Hi friends! Hope all of you had a great weekend. I'm back today with a fun tutorial I created for making DIY blackout liner panel curtains.
I've known for awhile that I wanted to have a yellow + white + baby blue + navy blue color scheme in my little man's nursery. So when I saw these adorable navy blue gingham curtains at Pottery Barn Kids, it's no surprise that I fell in love. Perfect for the nursery! But not so much a perfect price. While they're on sale now (of course!), each panel was originally $79 and I needed four... with taxes and shipping, we're talking almost $375. Not exactly within the nursery curtain budget!
And then inspiration hit in the form of our favorite Swedish cheap-o decor center. Waaay back in April (remember this post?), I came across an amazing deal on navy blue gingham fabric at Ikea. For some reason, the fabric was displayed at $3.99/yard instead of it's normally priced $8.99/yard... so they gave me the deal! Seriously exciting if you need a lot of fabric, like I did. Since I knew I wanted to make longer curtains (around 96" tall) I went ahead and grabbed 14 yards of the material for a whopping $55.86. Heck yeah.
This is the point in time where I got home, looked at David, told him I bought a ton of cheap, adorable fabric and that I now needed to learn how to make curtains for the nursery. Blank stares all around. Fast forward to July, when I finally got motivated and figured it all out! Ha.
After finding a few awesome tutorials online (like this one and this one), I sort of created my own hodge-podge curtain-making tutorial as I went. I'm certainly no professional (so take my advice with a grain of salt), but thanks to my new sewing machine, I think I've cranked out some pretty awesome curtains! Here's the how-to.
Honestly? This was probably the hardest task in this entire process. As you can see, I was working with a loooot of fabric. I kind of sat there and looked at it for a few hours, terrified to cut. After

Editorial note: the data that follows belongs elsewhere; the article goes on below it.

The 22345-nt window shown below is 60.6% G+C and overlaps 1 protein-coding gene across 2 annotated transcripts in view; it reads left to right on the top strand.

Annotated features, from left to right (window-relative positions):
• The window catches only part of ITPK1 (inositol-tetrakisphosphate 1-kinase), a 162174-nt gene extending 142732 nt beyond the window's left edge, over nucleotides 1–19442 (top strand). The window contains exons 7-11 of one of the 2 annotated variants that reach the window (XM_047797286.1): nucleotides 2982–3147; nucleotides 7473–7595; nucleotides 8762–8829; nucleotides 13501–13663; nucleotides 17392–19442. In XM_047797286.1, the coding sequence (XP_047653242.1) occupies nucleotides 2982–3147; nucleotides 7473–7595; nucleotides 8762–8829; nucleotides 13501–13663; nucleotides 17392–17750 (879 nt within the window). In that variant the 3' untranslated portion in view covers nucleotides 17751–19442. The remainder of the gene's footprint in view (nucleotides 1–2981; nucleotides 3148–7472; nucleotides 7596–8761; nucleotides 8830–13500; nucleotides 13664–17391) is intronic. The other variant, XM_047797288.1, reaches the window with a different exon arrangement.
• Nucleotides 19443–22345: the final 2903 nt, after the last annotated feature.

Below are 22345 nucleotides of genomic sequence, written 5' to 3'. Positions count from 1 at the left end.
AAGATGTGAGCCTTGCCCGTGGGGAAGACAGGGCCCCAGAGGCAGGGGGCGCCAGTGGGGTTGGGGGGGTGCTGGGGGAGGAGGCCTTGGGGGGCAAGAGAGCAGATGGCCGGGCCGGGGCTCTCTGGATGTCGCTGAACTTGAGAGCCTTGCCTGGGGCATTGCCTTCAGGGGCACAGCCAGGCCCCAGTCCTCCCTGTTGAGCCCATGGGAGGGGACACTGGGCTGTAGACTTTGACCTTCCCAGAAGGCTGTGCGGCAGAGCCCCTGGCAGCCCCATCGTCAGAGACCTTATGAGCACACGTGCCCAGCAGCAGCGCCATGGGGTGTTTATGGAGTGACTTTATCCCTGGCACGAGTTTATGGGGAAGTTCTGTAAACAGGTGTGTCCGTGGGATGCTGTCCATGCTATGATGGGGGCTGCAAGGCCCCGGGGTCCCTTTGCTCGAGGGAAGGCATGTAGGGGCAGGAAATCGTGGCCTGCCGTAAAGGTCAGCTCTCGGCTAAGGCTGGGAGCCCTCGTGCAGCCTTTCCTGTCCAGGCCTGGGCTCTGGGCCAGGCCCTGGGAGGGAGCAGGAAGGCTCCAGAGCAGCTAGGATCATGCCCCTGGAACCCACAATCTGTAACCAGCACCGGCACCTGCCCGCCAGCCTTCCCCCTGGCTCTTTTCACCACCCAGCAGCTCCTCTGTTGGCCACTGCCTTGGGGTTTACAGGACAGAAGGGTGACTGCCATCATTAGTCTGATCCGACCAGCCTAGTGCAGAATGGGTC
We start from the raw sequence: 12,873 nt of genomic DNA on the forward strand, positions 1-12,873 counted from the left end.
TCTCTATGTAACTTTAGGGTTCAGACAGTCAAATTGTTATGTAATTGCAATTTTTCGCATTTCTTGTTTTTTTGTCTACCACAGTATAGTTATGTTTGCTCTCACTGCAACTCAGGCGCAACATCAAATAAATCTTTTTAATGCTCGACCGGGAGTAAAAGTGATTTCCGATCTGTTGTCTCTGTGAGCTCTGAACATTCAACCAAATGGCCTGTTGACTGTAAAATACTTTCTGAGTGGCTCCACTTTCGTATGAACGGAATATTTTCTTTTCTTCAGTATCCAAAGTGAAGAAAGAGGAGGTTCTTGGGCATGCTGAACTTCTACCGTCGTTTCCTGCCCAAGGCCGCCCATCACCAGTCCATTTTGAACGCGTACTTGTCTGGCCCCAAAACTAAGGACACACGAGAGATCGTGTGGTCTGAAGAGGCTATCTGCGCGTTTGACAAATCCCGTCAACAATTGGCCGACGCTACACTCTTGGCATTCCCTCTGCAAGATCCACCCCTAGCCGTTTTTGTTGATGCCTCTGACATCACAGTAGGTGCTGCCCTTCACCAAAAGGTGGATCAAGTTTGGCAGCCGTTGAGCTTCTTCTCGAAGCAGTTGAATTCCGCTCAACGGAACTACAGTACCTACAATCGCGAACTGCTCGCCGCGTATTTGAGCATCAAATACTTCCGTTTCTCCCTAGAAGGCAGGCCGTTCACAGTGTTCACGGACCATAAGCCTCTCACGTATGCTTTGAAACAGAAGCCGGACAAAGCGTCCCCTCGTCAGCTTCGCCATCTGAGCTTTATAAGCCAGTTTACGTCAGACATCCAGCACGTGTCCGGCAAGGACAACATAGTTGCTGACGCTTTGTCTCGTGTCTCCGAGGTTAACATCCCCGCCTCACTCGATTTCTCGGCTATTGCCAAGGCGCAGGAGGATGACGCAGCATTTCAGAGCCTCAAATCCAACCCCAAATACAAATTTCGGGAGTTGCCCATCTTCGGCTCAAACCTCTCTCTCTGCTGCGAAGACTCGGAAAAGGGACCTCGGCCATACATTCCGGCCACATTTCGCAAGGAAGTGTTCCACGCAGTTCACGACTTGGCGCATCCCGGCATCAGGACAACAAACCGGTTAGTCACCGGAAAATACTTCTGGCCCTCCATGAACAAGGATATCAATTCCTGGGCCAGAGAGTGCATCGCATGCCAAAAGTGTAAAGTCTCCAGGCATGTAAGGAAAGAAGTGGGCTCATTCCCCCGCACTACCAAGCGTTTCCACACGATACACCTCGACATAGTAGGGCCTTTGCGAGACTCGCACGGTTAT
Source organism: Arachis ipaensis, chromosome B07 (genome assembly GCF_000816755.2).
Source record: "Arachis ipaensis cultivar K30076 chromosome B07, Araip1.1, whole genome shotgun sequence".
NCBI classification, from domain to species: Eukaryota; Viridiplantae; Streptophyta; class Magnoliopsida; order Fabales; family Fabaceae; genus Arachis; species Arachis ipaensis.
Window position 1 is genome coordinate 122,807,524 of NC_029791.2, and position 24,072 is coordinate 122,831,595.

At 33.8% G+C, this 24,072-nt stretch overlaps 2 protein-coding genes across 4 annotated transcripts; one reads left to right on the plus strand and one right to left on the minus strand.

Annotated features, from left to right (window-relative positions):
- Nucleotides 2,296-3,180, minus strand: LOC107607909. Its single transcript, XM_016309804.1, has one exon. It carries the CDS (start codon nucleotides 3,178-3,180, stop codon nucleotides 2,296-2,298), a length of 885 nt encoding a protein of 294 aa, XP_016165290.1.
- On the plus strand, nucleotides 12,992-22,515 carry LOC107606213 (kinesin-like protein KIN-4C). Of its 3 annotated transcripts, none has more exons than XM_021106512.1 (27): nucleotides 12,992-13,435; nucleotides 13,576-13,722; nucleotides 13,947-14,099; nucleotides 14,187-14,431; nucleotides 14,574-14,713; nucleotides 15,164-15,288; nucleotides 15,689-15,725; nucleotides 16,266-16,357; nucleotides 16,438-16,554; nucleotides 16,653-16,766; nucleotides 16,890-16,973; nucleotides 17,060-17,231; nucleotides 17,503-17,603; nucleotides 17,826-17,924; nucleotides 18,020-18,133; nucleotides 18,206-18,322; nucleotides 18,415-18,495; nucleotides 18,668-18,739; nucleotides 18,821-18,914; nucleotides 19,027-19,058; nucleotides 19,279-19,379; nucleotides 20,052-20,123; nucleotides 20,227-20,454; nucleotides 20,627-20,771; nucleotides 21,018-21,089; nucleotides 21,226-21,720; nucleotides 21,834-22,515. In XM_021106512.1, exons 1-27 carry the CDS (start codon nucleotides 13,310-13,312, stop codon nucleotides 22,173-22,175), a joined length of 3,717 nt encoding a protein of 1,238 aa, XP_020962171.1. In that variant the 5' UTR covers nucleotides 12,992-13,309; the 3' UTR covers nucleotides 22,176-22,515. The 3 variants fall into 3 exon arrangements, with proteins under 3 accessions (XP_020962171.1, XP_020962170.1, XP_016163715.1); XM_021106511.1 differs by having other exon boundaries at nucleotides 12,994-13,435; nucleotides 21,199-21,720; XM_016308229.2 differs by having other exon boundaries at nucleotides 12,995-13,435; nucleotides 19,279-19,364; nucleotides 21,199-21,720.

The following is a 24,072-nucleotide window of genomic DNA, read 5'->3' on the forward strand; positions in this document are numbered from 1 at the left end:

sixteen a few times of running back and forth to the nursery to double check my measurements, I finally came up with a formula. I planned to use a curtain rod with clips, so I measured from where the clips would hang (the rod would go as "high and wide" above my window as possible) all the way to the floor. 94 inches was my magic number. Then most tutorials recommended adding 10" to that figure for hem allowance. 104 inches per panel. Boom.
As you can see, I devised a little painters tape + dining room table measurement and cutting system, but do whatever works for you. Just make sure you have a big place to spread out since you are cutting big ol' long panels!
By the way... at this point, I realized that one panel would more than cover the width of an entire window in my nursery. In the room, there are just two small single windows, so there's not really a whole lot of window to cover. So I decided that even though I had enough for four panels, I was only going to complete two panels for the room, for now. I figured I can always make two more panels but didn't want to overwhelm the small room with heavy curtains. But I imagine that these adorable navy blue curtains can grown with our little man into a big boy room one day and in another house, we may want two panels per window, so I cut the fabric for the other two panels and tucked them away for safekeeping.
Alright, let's start at the bottom of these suckers, one panel at a time. Fold your bottom hem up four inches and then iron. By the way... I never realized how helpful ironing is in sewing. It really helps set your fabric to pin and sew! Duh, Michelle. Then go ahead and fold your hem up again another four inches and iron, so you've got a double-wide hem at the bottom of your curtain. Then pin and sew a straight stitch across the hem to keep it in place. Don't forget to back stitch at the beginning and end!
PS. Don't you just love the chaos in the background that is my living room while I'm working on a project? Oh, the life of a DIYer ; )
Now it's time to add the lining. I picked up my blackout liner at JoAnn Fabrics on sale- normally $6.99/yard but it was 50% off. I bought 13 yards of the liner for about $45.44. Now comes another scary cutting part... but luckily you already know your curtain measurements (remember, mine is 94 inches), so you just add 2.5 inches to that number and cut that length for the liner.